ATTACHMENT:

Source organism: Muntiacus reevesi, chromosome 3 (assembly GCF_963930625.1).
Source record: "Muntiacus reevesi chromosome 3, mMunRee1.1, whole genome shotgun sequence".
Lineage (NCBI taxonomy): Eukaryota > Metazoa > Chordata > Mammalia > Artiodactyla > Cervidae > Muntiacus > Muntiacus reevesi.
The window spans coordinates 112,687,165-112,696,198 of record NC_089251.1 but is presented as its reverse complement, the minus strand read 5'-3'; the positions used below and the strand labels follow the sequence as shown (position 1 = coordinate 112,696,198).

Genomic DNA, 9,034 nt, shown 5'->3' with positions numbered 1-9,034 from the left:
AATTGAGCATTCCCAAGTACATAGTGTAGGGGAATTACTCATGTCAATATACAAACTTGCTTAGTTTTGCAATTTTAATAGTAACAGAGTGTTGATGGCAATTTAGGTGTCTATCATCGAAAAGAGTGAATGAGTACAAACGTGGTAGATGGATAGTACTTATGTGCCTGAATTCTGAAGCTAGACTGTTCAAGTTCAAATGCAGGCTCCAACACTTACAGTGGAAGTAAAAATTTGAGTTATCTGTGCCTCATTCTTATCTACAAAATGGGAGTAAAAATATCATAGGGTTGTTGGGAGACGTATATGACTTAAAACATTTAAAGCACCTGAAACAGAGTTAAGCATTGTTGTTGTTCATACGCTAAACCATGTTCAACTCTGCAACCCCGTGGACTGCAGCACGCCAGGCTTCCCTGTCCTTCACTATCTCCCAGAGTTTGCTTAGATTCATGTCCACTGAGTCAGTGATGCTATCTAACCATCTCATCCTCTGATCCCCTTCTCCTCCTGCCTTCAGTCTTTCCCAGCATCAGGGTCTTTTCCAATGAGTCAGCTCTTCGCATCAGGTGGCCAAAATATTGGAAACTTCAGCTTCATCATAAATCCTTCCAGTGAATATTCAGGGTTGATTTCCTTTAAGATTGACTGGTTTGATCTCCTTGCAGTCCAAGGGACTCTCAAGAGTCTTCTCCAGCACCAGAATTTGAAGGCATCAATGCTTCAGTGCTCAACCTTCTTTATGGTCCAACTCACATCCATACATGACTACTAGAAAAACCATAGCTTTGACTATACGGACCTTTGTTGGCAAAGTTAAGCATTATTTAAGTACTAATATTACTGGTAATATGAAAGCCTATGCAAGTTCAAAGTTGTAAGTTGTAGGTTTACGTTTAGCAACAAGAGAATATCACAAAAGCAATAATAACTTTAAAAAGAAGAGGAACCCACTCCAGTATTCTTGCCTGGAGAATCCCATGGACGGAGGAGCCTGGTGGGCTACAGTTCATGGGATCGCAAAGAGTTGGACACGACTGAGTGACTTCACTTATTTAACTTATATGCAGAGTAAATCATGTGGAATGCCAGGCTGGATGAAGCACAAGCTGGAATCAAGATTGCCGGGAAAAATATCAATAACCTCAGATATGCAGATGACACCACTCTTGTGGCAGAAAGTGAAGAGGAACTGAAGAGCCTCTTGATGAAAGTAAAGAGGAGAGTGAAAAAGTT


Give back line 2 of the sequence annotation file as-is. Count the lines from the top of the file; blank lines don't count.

Source record: "Muntiacus reevesi chromosome 3, mMunRee1.1, whole genome shotgun sequence".